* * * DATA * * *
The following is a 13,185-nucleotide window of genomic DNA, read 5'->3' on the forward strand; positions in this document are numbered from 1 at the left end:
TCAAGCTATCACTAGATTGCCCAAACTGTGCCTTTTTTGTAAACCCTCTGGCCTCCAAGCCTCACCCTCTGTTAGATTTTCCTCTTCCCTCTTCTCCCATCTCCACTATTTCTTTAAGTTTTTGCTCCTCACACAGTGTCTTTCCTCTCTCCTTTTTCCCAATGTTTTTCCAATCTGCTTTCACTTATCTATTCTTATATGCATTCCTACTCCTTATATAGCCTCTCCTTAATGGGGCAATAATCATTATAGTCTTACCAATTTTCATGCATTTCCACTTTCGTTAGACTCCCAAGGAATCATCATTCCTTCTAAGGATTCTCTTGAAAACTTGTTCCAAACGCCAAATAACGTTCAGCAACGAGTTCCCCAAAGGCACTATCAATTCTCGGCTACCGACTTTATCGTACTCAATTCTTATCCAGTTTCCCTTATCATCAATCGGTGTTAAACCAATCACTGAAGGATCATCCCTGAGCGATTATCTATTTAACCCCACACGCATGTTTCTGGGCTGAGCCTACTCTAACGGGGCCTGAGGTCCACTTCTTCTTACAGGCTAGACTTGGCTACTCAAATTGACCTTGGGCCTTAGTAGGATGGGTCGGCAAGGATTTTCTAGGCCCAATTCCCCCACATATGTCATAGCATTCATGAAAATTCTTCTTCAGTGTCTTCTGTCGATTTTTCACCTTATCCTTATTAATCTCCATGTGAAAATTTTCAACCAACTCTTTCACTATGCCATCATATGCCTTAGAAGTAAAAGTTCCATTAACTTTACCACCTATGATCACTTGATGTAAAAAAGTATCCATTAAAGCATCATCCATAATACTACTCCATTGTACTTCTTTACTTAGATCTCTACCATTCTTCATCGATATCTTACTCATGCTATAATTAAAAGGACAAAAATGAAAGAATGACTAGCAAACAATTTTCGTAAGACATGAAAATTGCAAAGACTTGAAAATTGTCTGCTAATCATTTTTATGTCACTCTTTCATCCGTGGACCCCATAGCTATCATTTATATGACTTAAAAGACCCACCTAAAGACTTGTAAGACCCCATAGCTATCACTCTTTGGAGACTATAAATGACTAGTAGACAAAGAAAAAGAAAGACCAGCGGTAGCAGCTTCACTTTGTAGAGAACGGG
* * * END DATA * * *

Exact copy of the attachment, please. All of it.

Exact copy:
The following is a 13,185-nucleotide window of genomic DNA, read 5'->3' on the forward strand; positions in this document are numbered from 1 at the left end:
TCAAGCTATCACTAGATTGCCCAAACTGTGCCTTTTTTGTAAACCCTCTGGCCTCCAAGCCTCACCCTCTGTTAGATTTTCCTCTTCCCTCTTCTCCCATCTCCACTATTTCTTTAAGTTTTTGCTCCTCACACAGTGTCTTTCCTCTCTCCTTTTTCCCAATGTTTTTCCAATCTGCTTTCACTTATCTATTCTTATATGCATTCCTACTCCTTATATAGCCTCTCCTTAATGGGGCAATAATCATTATAGTCTTACCAATTTTCATGCATTTCCACTTTCGTTAGACTCCCAAGGAATCATCATTCCTTCTAAGGATTCTCTTGAAAACTTGTTCCAAACGCCAAATAACGTTCAGCAACGAGTTCCCCAAAGGCACTATCAATTCTCGGCTACCGACTTTATCGTACTCAATTCTTATCCAGTTTCCCTTATCATCAATCGGTGTTAAACCAATCACTGAAGGATCATCCCTGAGCGATTATCTATTTAACCCCACACGCATGTTTCTGGGCTGAGCCTACTCTAACGGGGCCTGAGGTCCACTTCTTCTTACAGGCTAGACTTGGCTACTCAAATTGACCTTGGGCCTTAGTAGGATGGGTCGGCAAGGATTTTCTAGGCCCAATTCCCCCACATATGTCATAGCATTCATGAAAATTCTTCTTCAGTGTCTTCTGTCGATTTTTCACCTTATCCTTATTAATCTCCATGTGAAAATTTTCAACCAACTCTTTCACTATGCCATCATATGCCTTAGAAGTAAAAGTTCCATTAACTTTACCACCTATGATCACTTGATGTAAAAAAGTATCCATTAAAGCATCATCCATAATACTACTCCATTGTACTTCTTTACTTAGATCTCTACCATTCTTCATCGATATCTTACTCATGCTATAATTAAAAGGACAAAAATGAAAGAATGACTAGCAAACAATTTTCGTAAGACATGAAAATTGCAAAGACTTGAAAATTGTCTGCTAATCATTTTTATGTCACTCTTTCATCCGTGGACCCCATAGCTATCATTTATATGACTTAAAAGACCCACCTAAAGACTTGTAAGACCCCATAGCTATCACTCTTTGGAGACTATAAATGACTAGTAGACAAAGAAAAAGAAAGACCAGCGGTAGCAGCTTCACTTTGTAGAGAACGGG